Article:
The Iranian move is one of several developments in Syria that indicate Moscow and Tehran are no longer quite as much in lockstep when it comes to Syria. While Moscow accepts that the presence of Shiite ground forces in Syria is vital to ensure President Bashar Assad’s continued control of the country, some of Iran’s broader actions and efforts to expand its footprint in the Syrian arena are causing consternation in the Kremlin.

In this Tuesday, Aug. 27, 2013 file photo, a Russian air defense system missile system Antey 2500, or S-300 VM, is on display at the opening of the MAKS Air Show in Zhukovsky outside Moscow, Russia. The Russian military said Tuesday it had deployed the S-300 air defense missile systems to Syria to protect a Russian navy facility in the Syrian port of Tartus and Russian navy ships in the area. (AP Photo/Ivan Sekretarev, file)

Moscow also allegedly played a key role in ensuring Syria rebuffed Iran’s efforts to establish a sea port at Tartus. Iran sought to lease an area for such a port — much as Russia leased the land for its port there — but was rejected.

Overall in Syria, Tehran is seeking nothing less far-reaching than to change the country’s Sunni-majority demographic balance, The Times of Israel was told. The Iranians understand that the Alawite regime rests on a small ethno-religious minority, and therefore may be too weak to guarantee the country’s stability going forward.

This Dec. 11, 2017 photo shows Russian President Vladimir Putin, right, and Syrian President Bashar Assad watching troops march at the Hemeimeem air base in Syria. (Mikhail Klimentyev, Sputnik, Kremlin Pool Photo via AP, File)

The Shiite militias sent to the country — already numbering over 10,000, including mercenaries from Iraq, Pakistan and Afghanistan — are not simply a fighting force, therefore. Iran’s goal is to increase their numbers dramatically, and in parallel bring over their families, offspring, relatives and whoever else they can from the soldiers’ social circles, so that hundreds of thousands more Shiites take residence in Syria. This, even as the exodus of millions of Sunnis from their homeland — an estimated 5-6 million Syrians have fled the country — also strengthens Bashar Assad’s position.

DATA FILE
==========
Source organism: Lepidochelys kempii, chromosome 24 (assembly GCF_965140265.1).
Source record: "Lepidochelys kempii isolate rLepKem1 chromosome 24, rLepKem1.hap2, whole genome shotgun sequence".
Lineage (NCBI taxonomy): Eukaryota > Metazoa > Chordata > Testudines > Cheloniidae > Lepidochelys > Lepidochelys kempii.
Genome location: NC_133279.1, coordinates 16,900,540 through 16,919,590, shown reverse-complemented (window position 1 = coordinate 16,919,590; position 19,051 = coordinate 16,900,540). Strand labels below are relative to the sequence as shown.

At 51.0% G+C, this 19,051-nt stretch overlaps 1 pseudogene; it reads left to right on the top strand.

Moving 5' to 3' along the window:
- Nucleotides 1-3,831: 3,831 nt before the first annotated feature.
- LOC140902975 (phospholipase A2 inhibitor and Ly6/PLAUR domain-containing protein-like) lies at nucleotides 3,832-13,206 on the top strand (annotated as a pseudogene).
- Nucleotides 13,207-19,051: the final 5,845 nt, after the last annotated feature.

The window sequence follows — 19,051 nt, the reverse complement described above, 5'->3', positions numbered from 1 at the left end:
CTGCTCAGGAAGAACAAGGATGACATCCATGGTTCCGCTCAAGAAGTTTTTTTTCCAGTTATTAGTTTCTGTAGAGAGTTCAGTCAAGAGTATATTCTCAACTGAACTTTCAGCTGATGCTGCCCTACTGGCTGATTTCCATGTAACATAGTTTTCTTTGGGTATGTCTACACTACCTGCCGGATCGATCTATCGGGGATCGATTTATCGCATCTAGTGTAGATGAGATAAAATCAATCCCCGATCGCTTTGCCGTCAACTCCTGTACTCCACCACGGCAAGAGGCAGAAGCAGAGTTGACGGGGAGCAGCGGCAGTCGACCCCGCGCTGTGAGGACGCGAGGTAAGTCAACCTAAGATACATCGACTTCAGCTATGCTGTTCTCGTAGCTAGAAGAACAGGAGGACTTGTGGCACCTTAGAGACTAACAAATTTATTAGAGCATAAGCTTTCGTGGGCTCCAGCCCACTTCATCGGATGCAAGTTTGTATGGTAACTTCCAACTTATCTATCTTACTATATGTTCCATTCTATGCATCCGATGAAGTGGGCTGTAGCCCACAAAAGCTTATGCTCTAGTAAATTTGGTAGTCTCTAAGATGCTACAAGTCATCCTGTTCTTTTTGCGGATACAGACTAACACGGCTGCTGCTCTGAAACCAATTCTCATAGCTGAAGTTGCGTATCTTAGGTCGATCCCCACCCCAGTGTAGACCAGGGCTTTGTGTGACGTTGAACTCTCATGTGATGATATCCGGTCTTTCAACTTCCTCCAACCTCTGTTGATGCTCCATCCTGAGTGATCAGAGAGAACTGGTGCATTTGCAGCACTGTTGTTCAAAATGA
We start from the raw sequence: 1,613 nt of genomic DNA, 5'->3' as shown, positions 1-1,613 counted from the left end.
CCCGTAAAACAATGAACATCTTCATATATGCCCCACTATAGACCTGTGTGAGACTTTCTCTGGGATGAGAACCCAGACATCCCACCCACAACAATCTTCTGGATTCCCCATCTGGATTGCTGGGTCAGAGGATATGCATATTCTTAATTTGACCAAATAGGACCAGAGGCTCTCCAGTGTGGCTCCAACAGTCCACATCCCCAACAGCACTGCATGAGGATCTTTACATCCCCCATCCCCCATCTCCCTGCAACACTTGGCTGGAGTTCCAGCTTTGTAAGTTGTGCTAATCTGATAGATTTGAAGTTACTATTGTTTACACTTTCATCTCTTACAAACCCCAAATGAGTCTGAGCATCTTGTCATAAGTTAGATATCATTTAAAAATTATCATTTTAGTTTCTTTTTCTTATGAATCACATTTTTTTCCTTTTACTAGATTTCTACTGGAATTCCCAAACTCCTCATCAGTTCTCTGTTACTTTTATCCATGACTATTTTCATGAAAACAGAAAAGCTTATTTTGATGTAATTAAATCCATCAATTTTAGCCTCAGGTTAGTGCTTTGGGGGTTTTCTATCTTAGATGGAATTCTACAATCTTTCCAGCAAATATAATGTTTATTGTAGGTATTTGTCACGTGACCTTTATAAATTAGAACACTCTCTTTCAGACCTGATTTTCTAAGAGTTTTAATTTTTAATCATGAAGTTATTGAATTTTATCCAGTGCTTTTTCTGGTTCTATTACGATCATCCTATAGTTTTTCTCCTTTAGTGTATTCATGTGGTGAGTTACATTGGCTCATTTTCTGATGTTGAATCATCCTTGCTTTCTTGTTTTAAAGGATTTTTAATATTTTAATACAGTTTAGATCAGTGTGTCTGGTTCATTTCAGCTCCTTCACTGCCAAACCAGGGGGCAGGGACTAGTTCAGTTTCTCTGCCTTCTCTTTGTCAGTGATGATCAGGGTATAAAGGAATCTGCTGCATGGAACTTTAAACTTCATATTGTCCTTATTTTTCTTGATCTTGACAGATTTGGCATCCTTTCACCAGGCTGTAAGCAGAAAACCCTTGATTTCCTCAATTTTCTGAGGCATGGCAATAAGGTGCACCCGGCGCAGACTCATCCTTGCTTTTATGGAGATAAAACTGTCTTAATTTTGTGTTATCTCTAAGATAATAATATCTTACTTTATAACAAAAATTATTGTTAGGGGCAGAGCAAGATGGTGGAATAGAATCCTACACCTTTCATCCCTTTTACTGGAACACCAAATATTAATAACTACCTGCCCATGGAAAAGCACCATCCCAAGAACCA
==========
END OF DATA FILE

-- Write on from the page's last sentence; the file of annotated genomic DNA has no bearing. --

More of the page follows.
While working to open airports, military bases, intelligence bases and more, Iran is also continuing to seek to carve out its share in Syria’s solar and phosphates industries, among others. These steps, too, sometimes cause tension with Moscow; the Russians are finding themselves competing with the Iranians for various economic projects, an uncomfortable new reality in a Syria where everyone seems to want to profit from its potential restoration.

Iran is estimated to have spent a staggering $31 billion in recent years in its wars and conflicts in Syria, Iraq, Lebanon and Yemen, among other locations, The Times of Israel was told. Iranian activities in these countries show no signs of abating. Along with its ongoing battle to determine the shape of post-war Syria, its involvement in the elections in Lebanon (scheduled for May), in the Houthi insurgency in Yemen, and with the Shiite militias in Iraq, underline long-term commitments.

Underpinning its expansionist activities is an improving economy — growth figures are encouraging — with quite a few foreign companies, European, Chinese and Russian, having already signed agreements with Iran worth many billions of dollars.